by Jamie Kiley
If you're in the market for a new website, one of the first things you'll need to do is
hire a web designer. As in any field, there are good web designer and bad web designers,
and it's important to know how to determine which is which. Here are 5 tips to get you
1. Don't judge a designer's skill solely on graphic design skills.
Just like you can't judge a book by its cover, you can't judge a web designer based on
his or her graphic design skills alone. While graphic design is important, attractive
images are not the most significant determinant of good design. In fact, they are a
comparatively small part of what makes a good website.
Instead of focusing completely on visual image, concentrate on evaluating a designer's
other skills. Evaluate the designer's portfolio by asking these sample questions:
- Does this designer design with usability in mind? In other words, is the site designed
for form or for function?
- Does the designer have good organizational abilities? Look for organization of the
entire site as a whole, as well as the organization of individual page layouts.
- Does the designer employ
good navigation techniques? Try out some of the sites in his or
her portfolio and carefully examine how easy it is for you to navigate around the site and
find specific pieces of information.
- Instead of using graphics just for the sake of pizzazz, does the designer use graphics
purposefully to organize the page and to direct a visitor's attention to important points?
- All sites should motivate a visitor to do something, whether it is buying a product,
filling out a quote request form, signing up for a newsletter, etc. Does the designer do a
good job of visually showing visitors how to take action?
- Does the designer design sites that are easy to use?
- Instead of asking, "Does this site look good?" ask, "Would this site make
me want to buy a product if I was in that site's target market?"
2. Talk with references.
Don't just peruse the sites in a designer's portfolio. Get in contact with some of the
designer's past clients and question them on the specifics of their experience. Ask how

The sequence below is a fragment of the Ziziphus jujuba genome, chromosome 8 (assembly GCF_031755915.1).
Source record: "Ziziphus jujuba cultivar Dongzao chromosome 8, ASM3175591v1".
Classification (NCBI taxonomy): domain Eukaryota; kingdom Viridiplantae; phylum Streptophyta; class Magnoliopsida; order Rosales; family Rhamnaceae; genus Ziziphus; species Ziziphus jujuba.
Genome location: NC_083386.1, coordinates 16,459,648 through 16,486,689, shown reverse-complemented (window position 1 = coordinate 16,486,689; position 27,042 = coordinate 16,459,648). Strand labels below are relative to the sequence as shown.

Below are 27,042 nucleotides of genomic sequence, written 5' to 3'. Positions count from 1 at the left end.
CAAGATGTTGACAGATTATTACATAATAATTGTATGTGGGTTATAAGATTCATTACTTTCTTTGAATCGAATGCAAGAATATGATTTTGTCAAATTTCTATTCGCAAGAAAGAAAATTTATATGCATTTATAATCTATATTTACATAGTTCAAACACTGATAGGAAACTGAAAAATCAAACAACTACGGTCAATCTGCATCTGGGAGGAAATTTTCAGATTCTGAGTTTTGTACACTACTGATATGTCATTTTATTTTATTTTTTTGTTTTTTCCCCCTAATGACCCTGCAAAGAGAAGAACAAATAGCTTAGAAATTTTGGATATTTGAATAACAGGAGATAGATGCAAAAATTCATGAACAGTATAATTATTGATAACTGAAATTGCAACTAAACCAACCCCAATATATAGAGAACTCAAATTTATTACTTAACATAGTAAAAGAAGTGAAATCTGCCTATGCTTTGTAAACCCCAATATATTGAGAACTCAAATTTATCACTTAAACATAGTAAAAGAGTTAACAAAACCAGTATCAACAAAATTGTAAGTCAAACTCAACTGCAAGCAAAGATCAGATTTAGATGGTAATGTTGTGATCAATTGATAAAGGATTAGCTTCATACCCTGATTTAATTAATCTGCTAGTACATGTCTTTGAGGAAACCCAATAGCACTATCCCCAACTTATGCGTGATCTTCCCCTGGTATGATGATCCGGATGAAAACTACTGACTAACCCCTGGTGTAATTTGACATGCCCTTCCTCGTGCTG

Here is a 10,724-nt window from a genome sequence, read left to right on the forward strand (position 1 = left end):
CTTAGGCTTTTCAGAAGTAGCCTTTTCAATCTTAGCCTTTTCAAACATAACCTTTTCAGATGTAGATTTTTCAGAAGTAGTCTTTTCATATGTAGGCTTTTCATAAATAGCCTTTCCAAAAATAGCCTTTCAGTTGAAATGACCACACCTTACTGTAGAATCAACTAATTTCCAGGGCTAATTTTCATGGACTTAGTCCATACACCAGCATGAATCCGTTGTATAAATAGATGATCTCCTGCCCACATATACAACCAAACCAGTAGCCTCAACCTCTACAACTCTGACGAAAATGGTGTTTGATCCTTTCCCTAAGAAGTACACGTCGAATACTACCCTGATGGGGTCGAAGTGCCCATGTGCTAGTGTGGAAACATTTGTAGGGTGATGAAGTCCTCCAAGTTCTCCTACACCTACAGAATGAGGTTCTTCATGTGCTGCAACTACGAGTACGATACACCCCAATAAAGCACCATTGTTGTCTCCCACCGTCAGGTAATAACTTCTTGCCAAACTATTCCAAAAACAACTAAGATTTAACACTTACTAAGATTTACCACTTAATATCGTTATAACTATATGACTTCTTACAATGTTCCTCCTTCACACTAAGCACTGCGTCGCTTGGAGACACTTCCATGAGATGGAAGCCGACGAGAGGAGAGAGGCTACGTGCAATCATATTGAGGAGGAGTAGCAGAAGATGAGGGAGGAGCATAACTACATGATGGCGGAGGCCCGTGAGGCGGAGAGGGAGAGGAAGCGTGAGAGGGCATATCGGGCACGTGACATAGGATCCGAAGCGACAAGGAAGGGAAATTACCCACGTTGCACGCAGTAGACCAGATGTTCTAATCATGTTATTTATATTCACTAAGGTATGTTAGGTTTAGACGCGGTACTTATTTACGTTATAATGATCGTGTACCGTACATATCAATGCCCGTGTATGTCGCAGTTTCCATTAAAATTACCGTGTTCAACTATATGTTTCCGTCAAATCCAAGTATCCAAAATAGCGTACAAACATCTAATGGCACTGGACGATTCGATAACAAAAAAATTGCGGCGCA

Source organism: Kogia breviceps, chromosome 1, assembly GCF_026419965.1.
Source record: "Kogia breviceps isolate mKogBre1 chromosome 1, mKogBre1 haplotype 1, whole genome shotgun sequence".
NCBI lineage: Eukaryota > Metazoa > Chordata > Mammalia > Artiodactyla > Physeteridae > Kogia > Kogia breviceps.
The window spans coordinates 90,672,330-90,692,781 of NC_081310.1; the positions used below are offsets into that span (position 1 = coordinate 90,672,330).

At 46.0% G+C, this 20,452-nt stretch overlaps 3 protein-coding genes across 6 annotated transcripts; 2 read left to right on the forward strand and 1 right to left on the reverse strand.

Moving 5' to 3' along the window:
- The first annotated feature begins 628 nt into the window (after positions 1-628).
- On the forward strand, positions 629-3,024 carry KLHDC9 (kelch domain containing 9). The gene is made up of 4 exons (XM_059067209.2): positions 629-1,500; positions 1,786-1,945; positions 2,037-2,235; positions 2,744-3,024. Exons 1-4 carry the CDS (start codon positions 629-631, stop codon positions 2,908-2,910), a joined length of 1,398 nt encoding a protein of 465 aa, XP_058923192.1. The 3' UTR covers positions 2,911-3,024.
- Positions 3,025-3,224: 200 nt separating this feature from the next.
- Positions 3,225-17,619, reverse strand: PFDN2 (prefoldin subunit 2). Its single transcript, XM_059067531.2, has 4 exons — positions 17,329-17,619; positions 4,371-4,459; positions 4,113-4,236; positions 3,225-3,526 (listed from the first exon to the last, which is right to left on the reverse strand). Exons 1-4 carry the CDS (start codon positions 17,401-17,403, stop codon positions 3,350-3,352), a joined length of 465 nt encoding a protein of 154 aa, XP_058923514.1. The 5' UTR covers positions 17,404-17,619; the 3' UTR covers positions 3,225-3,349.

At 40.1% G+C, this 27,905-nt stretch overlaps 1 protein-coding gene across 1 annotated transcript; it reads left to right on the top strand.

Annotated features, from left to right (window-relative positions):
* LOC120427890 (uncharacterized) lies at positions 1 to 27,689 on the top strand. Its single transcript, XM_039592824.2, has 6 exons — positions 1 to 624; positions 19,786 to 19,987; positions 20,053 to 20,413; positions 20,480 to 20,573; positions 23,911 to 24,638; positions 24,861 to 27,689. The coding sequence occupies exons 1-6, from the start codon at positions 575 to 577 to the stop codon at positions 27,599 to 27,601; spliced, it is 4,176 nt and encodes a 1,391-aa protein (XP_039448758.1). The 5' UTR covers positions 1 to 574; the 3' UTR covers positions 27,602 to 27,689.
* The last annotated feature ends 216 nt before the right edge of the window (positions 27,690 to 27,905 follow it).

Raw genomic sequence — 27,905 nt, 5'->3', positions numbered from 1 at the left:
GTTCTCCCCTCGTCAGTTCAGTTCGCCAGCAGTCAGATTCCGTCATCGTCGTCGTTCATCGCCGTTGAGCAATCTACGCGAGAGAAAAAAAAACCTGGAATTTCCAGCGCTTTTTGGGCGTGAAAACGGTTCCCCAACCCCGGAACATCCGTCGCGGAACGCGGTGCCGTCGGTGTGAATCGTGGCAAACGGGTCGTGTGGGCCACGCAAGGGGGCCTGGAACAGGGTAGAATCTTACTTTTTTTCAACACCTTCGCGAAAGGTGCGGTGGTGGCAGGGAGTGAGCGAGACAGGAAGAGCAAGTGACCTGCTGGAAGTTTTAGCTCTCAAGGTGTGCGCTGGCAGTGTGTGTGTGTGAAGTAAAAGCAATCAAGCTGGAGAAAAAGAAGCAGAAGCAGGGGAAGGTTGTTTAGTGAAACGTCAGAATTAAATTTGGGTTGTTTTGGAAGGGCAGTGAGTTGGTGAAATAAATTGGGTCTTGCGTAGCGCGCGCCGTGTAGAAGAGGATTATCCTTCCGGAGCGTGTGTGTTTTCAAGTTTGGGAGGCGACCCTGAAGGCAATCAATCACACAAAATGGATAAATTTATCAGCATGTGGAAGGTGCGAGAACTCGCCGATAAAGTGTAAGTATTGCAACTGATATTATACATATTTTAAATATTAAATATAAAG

long it took to complete their website, as well as how easy it was to work with the
Also, be sure to ask how effective the client's website has been. How many visitors do
they get? By how much have their sales increased? How well has the site accomplished the
client's intended goals?
3. Have a basic knowledge of good web design techniques.
It helps significantly in evaluating a prospective web designer if you know at least
the basics of good web design. This way, you'll be in a better position to judge good
techniques from the not-so-good.
Before you get ready to hire a designer, spend some time browsing the web and the
shelves of your local bookstore. If possible, try to get a feel for the basics of
usability and online marketing. Also, glean information from a variety of different
sources. The experts often disagree, and it's helpful to hear from a variety of
perspectives and understand why they hold particular positions.
4. Don't necessarily go for the lowest bidder.
Remember, it's not just about getting a website; you'll need a website that will
actually perform. Price and quality usually have a direct relationship, so you'll get what
you pay for. Designers who are overly inexpensive ordinarily lack experience, are
difficult to work with, don't understand much about online marketing, or don't truly have
a grasp of good web design techniques. A website from such a designer won't be beneficial.
5. Look for a designer who asks good questions.
Astute designers should probe you for specific answers to such questions as:
- What is your primary goal?
- By what standard will you measure the success of your site?
- Who is your target audience?
- What are the primary benefits of your product or service?
Look for a designer who obviously understands marketing, not just graphic design.
About the Author:
There are 605.6 million people online. Can they find your business? Jamie Kiley creates
powerful and engaging websites that make sure YOUR company gets noticed. Visit http://www.kianta.com for a free quote.
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